As for socialist ideologues - or leftist hippies in american parlance - they certainly feel entitled to the productive capacity of others, specifically those which are lucky enough to fully utilize all the opportunities this specific system entails. Why else care about other people's money?  

I am dead against taxing wealth (at least a living person's wealth) and ideally I would see no income taxes. The mantra should be to tax that which is bad and subsidize that which is good, and income and wealth are certainly good, though perhaps not in need of subsidizing. Of course, that's my ideological preference, I am not opposed to reasonable taxes on income as a realistic compromise to abate the envy of the left. 

Consumption, property, sugar, cigarettes, alcohol, fat, cars, etc are all excellent sources of effective and efficient tax income. Income and wealth are not.

I am not defending or debating the validity of her claims.  Again, I feel I have been quite clear:

"You mean to suggest that she thinks the world owes her?  Please, do explain."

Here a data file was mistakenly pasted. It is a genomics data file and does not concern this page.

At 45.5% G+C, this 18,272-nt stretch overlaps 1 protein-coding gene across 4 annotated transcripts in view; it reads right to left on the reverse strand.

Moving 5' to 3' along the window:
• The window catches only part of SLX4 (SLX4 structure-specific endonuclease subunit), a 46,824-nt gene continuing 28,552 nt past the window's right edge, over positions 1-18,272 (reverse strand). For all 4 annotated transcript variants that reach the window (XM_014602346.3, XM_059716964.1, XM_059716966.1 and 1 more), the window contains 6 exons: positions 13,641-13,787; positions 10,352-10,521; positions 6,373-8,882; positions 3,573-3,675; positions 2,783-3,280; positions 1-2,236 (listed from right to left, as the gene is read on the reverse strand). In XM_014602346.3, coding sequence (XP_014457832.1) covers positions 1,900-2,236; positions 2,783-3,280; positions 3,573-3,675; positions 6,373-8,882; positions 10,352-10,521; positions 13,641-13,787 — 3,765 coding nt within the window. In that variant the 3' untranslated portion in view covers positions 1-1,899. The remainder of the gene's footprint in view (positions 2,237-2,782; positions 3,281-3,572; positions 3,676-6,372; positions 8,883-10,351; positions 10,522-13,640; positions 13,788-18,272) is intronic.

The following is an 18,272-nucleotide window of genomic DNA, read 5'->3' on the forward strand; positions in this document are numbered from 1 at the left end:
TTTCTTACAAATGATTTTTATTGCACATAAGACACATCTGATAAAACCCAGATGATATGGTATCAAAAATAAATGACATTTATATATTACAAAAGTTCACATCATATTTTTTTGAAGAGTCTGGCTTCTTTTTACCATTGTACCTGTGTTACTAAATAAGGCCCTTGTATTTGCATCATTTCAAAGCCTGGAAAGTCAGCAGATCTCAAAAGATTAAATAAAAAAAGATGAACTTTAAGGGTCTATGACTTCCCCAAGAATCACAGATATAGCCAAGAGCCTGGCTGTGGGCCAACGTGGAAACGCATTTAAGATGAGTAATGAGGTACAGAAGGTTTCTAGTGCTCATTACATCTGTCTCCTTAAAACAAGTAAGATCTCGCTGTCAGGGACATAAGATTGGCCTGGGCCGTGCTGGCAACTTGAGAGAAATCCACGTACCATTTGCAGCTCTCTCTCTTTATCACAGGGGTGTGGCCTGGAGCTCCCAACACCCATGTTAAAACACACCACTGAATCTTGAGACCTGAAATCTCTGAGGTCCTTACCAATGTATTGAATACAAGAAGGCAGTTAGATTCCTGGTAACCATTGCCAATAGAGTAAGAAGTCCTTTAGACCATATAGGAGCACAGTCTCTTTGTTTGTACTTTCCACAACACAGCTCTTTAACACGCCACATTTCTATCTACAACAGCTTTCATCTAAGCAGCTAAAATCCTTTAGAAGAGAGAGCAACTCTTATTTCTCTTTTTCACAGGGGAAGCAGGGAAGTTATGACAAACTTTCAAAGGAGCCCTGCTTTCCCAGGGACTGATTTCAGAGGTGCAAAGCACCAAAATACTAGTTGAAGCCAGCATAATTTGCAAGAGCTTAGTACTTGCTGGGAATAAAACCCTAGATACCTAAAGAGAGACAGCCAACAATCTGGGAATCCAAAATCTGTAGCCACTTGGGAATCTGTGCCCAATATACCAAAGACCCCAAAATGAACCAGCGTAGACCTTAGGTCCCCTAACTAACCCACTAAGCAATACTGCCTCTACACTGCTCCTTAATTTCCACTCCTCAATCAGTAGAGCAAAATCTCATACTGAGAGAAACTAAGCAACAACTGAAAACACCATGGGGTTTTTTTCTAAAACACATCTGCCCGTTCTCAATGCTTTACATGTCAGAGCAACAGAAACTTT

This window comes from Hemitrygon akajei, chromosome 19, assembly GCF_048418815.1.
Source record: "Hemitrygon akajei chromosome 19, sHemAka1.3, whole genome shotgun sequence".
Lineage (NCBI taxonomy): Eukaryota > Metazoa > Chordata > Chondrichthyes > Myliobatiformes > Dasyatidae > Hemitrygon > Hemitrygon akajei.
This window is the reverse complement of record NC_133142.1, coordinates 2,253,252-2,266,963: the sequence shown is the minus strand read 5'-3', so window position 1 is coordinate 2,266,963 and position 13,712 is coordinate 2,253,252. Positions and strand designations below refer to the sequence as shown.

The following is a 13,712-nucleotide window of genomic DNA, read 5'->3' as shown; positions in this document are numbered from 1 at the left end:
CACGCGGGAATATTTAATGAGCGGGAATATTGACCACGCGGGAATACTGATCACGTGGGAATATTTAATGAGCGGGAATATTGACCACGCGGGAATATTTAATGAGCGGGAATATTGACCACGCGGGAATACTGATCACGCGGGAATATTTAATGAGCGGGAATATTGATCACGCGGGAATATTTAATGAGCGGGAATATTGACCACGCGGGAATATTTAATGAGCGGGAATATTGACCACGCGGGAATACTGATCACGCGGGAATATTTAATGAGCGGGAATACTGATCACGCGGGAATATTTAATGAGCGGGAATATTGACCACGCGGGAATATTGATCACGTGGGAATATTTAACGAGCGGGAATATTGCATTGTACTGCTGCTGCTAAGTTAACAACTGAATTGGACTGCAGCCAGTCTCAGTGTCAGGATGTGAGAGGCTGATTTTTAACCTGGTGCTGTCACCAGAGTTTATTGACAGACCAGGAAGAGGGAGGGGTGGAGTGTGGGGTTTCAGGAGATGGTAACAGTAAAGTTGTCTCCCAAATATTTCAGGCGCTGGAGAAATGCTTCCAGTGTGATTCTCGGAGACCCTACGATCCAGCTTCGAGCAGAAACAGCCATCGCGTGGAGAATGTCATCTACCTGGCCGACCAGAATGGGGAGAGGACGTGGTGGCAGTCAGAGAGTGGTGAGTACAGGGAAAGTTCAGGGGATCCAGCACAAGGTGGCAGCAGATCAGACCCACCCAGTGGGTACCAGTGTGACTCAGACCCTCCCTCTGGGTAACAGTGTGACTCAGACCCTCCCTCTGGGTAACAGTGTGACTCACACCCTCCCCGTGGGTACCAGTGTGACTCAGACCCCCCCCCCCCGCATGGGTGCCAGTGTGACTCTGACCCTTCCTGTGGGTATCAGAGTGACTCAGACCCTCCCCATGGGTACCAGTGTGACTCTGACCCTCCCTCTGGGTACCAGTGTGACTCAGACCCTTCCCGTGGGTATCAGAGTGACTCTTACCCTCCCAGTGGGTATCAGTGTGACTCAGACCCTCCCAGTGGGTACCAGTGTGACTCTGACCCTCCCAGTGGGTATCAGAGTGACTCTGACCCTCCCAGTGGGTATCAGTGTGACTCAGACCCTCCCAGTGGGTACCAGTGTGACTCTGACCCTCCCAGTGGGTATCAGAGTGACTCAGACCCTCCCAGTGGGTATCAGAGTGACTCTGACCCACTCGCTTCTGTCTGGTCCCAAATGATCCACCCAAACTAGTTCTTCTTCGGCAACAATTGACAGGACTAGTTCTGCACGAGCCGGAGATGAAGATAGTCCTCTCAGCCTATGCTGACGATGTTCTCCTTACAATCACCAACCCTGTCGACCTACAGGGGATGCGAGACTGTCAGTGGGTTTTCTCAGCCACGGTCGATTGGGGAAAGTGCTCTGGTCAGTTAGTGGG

I already provided an explanation to your question, if the wealthy do not deserve their wealth, then she has implicitly made the judgement that she would be more deserving, either individually or collectively.

You pointed to a specific post as an example of a leftie who feels the world owes them:

My expectation, which I feel is more than reasonable, was that you provide an direct example from that post, and not a caricature of 'socialist ideologues' or a false dichotomy which may or may not apply to the poster in question.  Even if the statement, "...she would be more deserving, either individually or collectively" was not presented as a dichotomy, there are still numerous possibilities which fall outside of that scope.

I see appealing to your ability of inference will not work since I have provided sufficient evidence as to why the conclusion can be reached. Barring the poster specifically stating the obvious there will be no convincing you, and I believe we have reached an impasse,

I am stating that the inference is not evidentially supported. As I stated, there are numerous other possibilites to what you feel is inferred. You've simply concocted a convenient version of that poster attributing views which may or may not be held to her.  It was the very straw man for which I was concerned from the get go.